Ask the scientist: Dr Theresa Strong

Question from our community:

When my child was diagnosed more than 20 years ago we had genetic counseling with a gentleman who suggested that in 20 years we would have gained enough knowledge to manage all Prader-Willi symptoms. How far off are we?

Response from Dr Theresa Strong:

I've been in science long enough to know that predicting when effective treatments will be available is generally not a good idea. Some scientific problems that seem easy to address turn out to be much more difficult than anticipated, while new scientific breakthroughs can make the impossible suddenly possible. One thing that has become apparent about Prader-Willi syndrome over the last 20 years is that it is extremely complicated - the genetics are unusual with imprinted genes and "noncoding RNAs" in play, the systems that control appetite have proved far more complex than first thought, and the mental health issues associated with Prader-Willi syndrome are similarly complicated. So despite important advances in the field, the dream of successfully managing all Prader-Willi symptoms has not yet been realised.

That said, there are many reasons to be hopeful. There are a variety of new drugs currently in development for control of appetite in PWS (see and  most of this progress has occurred in the last three years. There have also been recent advances in technologies to manipulate DNA which have led to the possibility of gene-based strategies to treat Prader-Willi syndrome at the molecular level. Conventional drugs and devices are being developed and tested to alleviate some of the more troubling aspects of Prader-Willi syndrome including hypotonia, hyperphagia, and behavioral problems (see a working list of therapeutics in development here ). While none of these approaches can be guaranteed to change the lives of those with Prader-Willi syndrome, the sheer number of potential new therapies and intensity of investigation is exciting and promising. We still have a way to go before it will become a manageable disorder, but research has brought us a wealth of new opportunities and hope for the days ahead.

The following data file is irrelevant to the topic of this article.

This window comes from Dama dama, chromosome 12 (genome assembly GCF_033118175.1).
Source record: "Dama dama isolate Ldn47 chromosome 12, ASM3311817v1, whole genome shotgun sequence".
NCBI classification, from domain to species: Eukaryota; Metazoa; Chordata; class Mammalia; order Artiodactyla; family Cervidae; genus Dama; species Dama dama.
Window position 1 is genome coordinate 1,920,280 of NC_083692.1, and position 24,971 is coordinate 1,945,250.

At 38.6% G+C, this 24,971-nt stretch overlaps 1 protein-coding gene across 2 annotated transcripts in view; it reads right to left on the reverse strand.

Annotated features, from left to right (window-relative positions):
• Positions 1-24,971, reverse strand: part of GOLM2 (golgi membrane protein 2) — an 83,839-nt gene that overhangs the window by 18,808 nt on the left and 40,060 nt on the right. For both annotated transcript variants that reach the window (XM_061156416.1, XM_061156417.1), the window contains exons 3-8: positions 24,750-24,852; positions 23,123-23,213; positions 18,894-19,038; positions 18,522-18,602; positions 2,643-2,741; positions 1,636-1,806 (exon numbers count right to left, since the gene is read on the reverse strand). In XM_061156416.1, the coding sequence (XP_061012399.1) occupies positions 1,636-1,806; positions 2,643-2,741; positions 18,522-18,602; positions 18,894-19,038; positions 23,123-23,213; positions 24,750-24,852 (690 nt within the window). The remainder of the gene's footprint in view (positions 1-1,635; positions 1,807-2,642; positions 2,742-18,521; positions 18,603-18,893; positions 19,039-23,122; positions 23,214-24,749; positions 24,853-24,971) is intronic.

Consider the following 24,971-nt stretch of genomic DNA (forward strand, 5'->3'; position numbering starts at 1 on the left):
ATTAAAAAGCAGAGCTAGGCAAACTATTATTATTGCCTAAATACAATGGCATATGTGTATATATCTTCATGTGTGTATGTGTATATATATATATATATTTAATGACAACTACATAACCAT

The Prader-Willi Research Foundation of Australia funds research that will help improve the clinical outcomes and treatments available to people living with Prader-Willi syndrome. You can help make a difference by donating or spreading the word.